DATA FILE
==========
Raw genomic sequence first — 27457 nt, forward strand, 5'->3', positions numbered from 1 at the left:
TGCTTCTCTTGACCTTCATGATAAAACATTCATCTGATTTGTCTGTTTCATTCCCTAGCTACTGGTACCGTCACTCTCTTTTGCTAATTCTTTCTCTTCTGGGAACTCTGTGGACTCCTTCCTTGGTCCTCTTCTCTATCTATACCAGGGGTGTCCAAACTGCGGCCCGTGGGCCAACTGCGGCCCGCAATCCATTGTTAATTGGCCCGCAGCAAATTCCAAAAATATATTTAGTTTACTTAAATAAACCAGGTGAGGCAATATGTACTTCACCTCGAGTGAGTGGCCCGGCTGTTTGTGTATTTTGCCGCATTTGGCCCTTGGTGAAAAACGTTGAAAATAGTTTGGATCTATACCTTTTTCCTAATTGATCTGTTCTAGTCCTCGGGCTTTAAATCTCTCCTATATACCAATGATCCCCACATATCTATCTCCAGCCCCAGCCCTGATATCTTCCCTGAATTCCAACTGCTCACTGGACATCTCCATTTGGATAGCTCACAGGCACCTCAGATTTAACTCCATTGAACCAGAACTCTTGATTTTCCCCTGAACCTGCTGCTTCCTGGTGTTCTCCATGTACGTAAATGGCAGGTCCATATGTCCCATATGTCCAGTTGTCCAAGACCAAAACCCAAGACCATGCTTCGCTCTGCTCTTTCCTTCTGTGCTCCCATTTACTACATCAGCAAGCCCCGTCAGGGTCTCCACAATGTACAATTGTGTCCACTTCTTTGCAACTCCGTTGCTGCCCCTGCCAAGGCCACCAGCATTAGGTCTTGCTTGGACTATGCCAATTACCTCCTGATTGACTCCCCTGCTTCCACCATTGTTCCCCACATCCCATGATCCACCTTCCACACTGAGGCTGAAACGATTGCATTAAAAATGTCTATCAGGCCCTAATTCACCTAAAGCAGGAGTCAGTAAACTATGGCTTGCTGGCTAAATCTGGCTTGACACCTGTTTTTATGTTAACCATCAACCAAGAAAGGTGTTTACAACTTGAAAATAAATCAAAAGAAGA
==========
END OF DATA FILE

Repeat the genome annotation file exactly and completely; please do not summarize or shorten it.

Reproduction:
Raw genomic sequence first — 27457 nt, forward strand, 5'->3', positions numbered from 1 at the left:
TGCTTCTCTTGACCTTCATGATAAAACATTCATCTGATTTGTCTGTTTCATTCCCTAGCTACTGGTACCGTCACTCTCTTTTGCTAATTCTTTCTCTTCTGGGAACTCTGTGGACTCCTTCCTTGGTCCTCTTCTCTATCTATACCAGGGGTGTCCAAACTGCGGCCCGTGGGCCAACTGCGGCCCGCAATCCATTGTTAATTGGCCCGCAGCAAATTCCAAAAATATATTTAGTTTACTTAAATAAACCAGGTGAGGCAATATGTACTTCACCTCGAGTGAGTGGCCCGGCTGTTTGTGTATTTTGCCGCATTTGGCCCTTGGTGAAAAACGTTGAAAATAGTTTGGATCTATACCTTTTTCCTAATTGATCTGTTCTAGTCCTCGGGCTTTAAATCTCTCCTATATACCAATGATCCCCACATATCTATCTCCAGCCCCAGCCCTGATATCTTCCCTGAATTCCAACTGCTCACTGGACATCTCCATTTGGATAGCTCACAGGCACCTCAGATTTAACTCCATTGAACCAGAACTCTTGATTTTCCCCTGAACCTGCTGCTTCCTGGTGTTCTCCATGTACGTAAATGGCAGGTCCATATGTCCCATATGTCCAGTTGTCCAAGACCAAAACCCAAGACCATGCTTCGCTCTGCTCTTTCCTTCTGTGCTCCCATTTACTACATCAGCAAGCCCCGTCAGGGTCTCCACAATGTACAATTGTGTCCACTTCTTTGCAACTCCGTTGCTGCCCCTGCCAAGGCCACCAGCATTAGGTCTTGCTTGGACTATGCCAATTACCTCCTGATTGACTCCCCTGCTTCCACCATTGTTCCCCACATCCCATGATCCACCTTCCACACTGAGGCTGAAACGATTGCATTAAAAATGTCTATCAGGCCCTAATTCACCTAAAGCAGGAGTCAGTAAACTATGGCTTGCTGGCTAAATCTGGCTTGACACCTGTTTTTATGTTAACCATCAACCAAGAAAGGTGTTTACAACTTGAAAATAAATCAAAAGAAGA